747134

article image

Air Jordans Are Going To Be Harder To Buy Next Year

RATE THISRATE THISRATE THISRATE THISRATE THISRATE THISRATE THISRATE THISRATE THISRATE THIS 
2.79 / 5 157 VOTES
Loading...
This post contains references to products from one or more of our advertisers. We may receive compensation when you click on links to those products. The opinions and information provided on this site are original editorial content of Sneaker News.

One of the key takeaways from Nike, Inc.’s Fiscal 2018 Second Quarter reports was Nike brand president Trevor Edwards’ statements regarding Air Jordan product next year. Jordan Brand, which saw its U.S. market share ranking taken away by adidas, didn’t quite meet expectations as many of their products hit the sales racks. Demand of Jordan Retros have fallen since production has been ramped up to meet revenue goals, but the lack of scarcity has had a serious effect to the point where the product is considered common, which results in several styles sitting on shelves and hitting sales racks. Edwards states “we want to keep Jordan icons coveted and special, which is why we are proactively managing the exclusivity of specific iconic styles”, which means the brand is taking concerted efforts to maintaining the “exclusive” allure around its once-covered Jordan Retros.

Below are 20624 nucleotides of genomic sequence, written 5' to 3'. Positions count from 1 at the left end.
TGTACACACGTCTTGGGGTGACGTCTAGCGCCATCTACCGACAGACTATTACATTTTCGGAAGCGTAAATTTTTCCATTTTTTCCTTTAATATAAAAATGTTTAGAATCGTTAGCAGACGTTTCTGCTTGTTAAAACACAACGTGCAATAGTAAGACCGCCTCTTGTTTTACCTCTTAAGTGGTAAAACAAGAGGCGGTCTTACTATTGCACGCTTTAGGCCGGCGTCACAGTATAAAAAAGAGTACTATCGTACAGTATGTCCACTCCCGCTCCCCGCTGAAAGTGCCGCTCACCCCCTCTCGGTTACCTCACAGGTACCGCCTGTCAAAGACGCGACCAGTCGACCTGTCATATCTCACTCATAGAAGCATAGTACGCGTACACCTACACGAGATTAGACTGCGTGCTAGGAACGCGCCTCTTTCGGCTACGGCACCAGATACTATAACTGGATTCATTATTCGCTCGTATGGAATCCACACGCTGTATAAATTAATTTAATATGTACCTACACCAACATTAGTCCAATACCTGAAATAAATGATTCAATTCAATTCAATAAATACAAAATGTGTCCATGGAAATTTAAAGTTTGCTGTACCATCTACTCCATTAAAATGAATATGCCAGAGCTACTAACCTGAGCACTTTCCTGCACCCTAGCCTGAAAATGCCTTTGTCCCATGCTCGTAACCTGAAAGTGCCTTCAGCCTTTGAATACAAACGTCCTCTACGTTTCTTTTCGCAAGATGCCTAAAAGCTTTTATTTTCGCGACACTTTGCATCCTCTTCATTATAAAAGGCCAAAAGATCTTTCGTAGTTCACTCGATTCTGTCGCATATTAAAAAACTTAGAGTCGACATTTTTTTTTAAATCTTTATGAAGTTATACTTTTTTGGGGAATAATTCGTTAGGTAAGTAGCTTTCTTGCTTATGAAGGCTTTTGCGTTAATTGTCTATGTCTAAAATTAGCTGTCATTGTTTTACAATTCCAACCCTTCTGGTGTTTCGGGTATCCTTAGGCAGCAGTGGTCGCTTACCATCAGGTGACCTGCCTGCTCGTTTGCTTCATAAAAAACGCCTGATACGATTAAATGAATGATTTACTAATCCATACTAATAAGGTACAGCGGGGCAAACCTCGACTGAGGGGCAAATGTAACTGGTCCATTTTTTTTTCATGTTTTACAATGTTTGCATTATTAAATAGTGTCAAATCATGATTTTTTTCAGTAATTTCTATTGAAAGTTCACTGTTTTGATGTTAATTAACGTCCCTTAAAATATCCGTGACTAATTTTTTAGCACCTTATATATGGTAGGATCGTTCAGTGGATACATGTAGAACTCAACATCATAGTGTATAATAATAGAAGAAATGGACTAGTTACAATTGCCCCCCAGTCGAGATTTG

Theoretically, less product could spell out higher demand of the product, but simple (and obvious) math tells us that selling less pairs means less revenue for the company. This poses a challenge for growth goals, especially with many of Jordan Brand’s non-Retro product struggling to hit the right notes with consumers. In conclusion, “iconic styles” will be considerably more limited, and we can only presume that the more popular models such as the Air Jordan 3, 4, 6, and 11 will be produced in smaller numbers. The Air Jordan 1, however, will continue its push as a mainstay model, similar to what the Air Force 1 is to Nike.

Source: germanotes

Shop this Article
Shop this Article